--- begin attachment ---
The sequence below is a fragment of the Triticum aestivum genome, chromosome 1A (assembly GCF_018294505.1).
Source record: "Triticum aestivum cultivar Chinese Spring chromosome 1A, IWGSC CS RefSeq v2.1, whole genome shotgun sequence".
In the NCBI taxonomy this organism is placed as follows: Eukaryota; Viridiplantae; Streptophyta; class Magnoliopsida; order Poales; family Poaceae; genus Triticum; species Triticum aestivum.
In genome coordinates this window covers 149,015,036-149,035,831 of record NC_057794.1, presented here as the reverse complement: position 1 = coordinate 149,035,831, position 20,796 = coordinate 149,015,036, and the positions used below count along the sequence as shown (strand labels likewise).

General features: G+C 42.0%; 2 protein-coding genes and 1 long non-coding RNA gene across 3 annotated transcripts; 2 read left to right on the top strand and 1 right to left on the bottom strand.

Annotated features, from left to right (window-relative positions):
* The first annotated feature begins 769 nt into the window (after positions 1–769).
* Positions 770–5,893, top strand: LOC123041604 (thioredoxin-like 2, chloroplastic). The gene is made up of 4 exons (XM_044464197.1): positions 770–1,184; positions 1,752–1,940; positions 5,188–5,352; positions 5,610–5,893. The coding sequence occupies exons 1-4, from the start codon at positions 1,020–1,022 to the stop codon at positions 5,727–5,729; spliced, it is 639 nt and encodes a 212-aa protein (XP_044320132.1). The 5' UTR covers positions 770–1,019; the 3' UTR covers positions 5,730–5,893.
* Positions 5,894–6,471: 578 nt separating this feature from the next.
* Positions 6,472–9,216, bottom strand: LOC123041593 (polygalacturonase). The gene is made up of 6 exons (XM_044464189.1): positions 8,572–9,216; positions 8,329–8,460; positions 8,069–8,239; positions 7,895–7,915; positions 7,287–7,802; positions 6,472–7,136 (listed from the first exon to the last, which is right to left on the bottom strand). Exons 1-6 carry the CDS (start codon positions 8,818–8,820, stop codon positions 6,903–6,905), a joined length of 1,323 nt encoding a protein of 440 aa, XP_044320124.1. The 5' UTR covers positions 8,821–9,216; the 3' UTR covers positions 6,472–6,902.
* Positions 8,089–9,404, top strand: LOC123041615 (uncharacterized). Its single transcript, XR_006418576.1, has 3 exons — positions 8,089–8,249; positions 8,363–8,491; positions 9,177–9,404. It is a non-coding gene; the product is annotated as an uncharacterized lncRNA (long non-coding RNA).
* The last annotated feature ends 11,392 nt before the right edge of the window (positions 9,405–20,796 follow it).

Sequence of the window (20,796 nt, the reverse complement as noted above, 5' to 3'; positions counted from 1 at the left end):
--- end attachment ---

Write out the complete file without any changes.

The sequence below is a fragment of the Triticum aestivum genome, chromosome 1A (assembly GCF_018294505.1).
Source record: "Triticum aestivum cultivar Chinese Spring chromosome 1A, IWGSC CS RefSeq v2.1, whole genome shotgun sequence".
In the NCBI taxonomy this organism is placed as follows: Eukaryota; Viridiplantae; Streptophyta; class Magnoliopsida; order Poales; family Poaceae; genus Triticum; species Triticum aestivum.
In genome coordinates this window covers 149,015,036-149,035,831 of record NC_057794.1, presented here as the reverse complement: position 1 = coordinate 149,035,831, position 20,796 = coordinate 149,015,036, and the positions used below count along the sequence as shown (strand labels likewise).

General features: G+C 42.0%; 2 protein-coding genes and 1 long non-coding RNA gene across 3 annotated transcripts; 2 read left to right on the top strand and 1 right to left on the bottom strand.

Annotated features, from left to right (window-relative positions):
* The first annotated feature begins 769 nt into the window (after positions 1–769).
* Positions 770–5,893, top strand: LOC123041604 (thioredoxin-like 2, chloroplastic). The gene is made up of 4 exons (XM_044464197.1): positions 770–1,184; positions 1,752–1,940; positions 5,188–5,352; positions 5,610–5,893. The coding sequence occupies exons 1-4, from the start codon at positions 1,020–1,022 to the stop codon at positions 5,727–5,729; spliced, it is 639 nt and encodes a 212-aa protein (XP_044320132.1). The 5' UTR covers positions 770–1,019; the 3' UTR covers positions 5,730–5,893.
* Positions 5,894–6,471: 578 nt separating this feature from the next.
* Positions 6,472–9,216, bottom strand: LOC123041593 (polygalacturonase). The gene is made up of 6 exons (XM_044464189.1): positions 8,572–9,216; positions 8,329–8,460; positions 8,069–8,239; positions 7,895–7,915; positions 7,287–7,802; positions 6,472–7,136 (listed from the first exon to the last, which is right to left on the bottom strand). Exons 1-6 carry the CDS (start codon positions 8,818–8,820, stop codon positions 6,903–6,905), a joined length of 1,323 nt encoding a protein of 440 aa, XP_044320124.1. The 5' UTR covers positions 8,821–9,216; the 3' UTR covers positions 6,472–6,902.
* Positions 8,089–9,404, top strand: LOC123041615 (uncharacterized). Its single transcript, XR_006418576.1, has 3 exons — positions 8,089–8,249; positions 8,363–8,491; positions 9,177–9,404. It is a non-coding gene; the product is annotated as an uncharacterized lncRNA (long non-coding RNA).
* The last annotated feature ends 11,392 nt before the right edge of the window (positions 9,405–20,796 follow it).

Sequence of the window (20,796 nt, the reverse complement as noted above, 5' to 3'; positions counted from 1 at the left end):